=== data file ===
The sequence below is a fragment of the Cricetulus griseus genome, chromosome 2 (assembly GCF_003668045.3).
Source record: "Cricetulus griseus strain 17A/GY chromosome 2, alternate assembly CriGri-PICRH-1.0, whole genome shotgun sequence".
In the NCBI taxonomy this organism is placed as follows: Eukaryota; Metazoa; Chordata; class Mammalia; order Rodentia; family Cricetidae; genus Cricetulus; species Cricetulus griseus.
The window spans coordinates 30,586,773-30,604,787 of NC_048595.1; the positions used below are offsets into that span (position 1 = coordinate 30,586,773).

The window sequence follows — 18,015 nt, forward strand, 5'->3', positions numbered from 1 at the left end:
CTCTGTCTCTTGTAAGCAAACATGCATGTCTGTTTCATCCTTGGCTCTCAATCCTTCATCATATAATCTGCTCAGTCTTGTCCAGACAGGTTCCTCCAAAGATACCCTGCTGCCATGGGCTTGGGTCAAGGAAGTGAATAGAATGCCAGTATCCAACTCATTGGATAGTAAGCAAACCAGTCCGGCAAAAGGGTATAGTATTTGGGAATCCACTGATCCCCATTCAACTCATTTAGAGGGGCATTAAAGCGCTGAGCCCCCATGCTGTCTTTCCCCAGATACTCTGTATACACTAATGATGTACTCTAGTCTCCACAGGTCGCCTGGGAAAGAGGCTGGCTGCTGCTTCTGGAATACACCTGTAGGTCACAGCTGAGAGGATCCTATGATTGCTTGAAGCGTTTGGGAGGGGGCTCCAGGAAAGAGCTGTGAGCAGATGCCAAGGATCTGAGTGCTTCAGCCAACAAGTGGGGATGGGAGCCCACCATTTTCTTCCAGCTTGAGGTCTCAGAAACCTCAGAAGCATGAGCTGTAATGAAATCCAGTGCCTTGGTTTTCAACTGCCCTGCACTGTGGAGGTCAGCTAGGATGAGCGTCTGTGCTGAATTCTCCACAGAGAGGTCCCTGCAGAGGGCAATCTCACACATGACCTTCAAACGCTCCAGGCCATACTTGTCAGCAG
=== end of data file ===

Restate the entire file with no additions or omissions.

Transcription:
The sequence below is a fragment of the Cricetulus griseus genome, chromosome 2 (assembly GCF_003668045.3).
Source record: "Cricetulus griseus strain 17A/GY chromosome 2, alternate assembly CriGri-PICRH-1.0, whole genome shotgun sequence".
In the NCBI taxonomy this organism is placed as follows: Eukaryota; Metazoa; Chordata; class Mammalia; order Rodentia; family Cricetidae; genus Cricetulus; species Cricetulus griseus.
The window spans coordinates 30,586,773-30,604,787 of NC_048595.1; the positions used below are offsets into that span (position 1 = coordinate 30,586,773).

The window sequence follows — 18,015 nt, forward strand, 5'->3', positions numbered from 1 at the left end:
CTCTGTCTCTTGTAAGCAAACATGCATGTCTGTTTCATCCTTGGCTCTCAATCCTTCATCATATAATCTGCTCAGTCTTGTCCAGACAGGTTCCTCCAAAGATACCCTGCTGCCATGGGCTTGGGTCAAGGAAGTGAATAGAATGCCAGTATCCAACTCATTGGATAGTAAGCAAACCAGTCCGGCAAAAGGGTATAGTATTTGGGAATCCACTGATCCCCATTCAACTCATTTAGAGGGGCATTAAAGCGCTGAGCCCCCATGCTGTCTTTCCCCAGATACTCTGTATACACTAATGATGTACTCTAGTCTCCACAGGTCGCCTGGGAAAGAGGCTGGCTGCTGCTTCTGGAATACACCTGTAGGTCACAGCTGAGAGGATCCTATGATTGCTTGAAGCGTTTGGGAGGGGGCTCCAGGAAAGAGCTGTGAGCAGATGCCAAGGATCTGAGTGCTTCAGCCAACAAGTGGGGATGGGAGCCCACCATTTTCTTCCAGCTTGAGGTCTCAGAAACCTCAGAAGCATGAGCTGTAATGAAATCCAGTGCCTTGGTTTTCAACTGCCCTGCACTGTGGAGGTCAGCTAGGATGAGCGTCTGTGCTGAATTCTCCACAGAGAGGTCCCTGCAGAGGGCAATCTCACACATGACCTTCAAACGCTCCAGGCCATACTTGTCAGCAG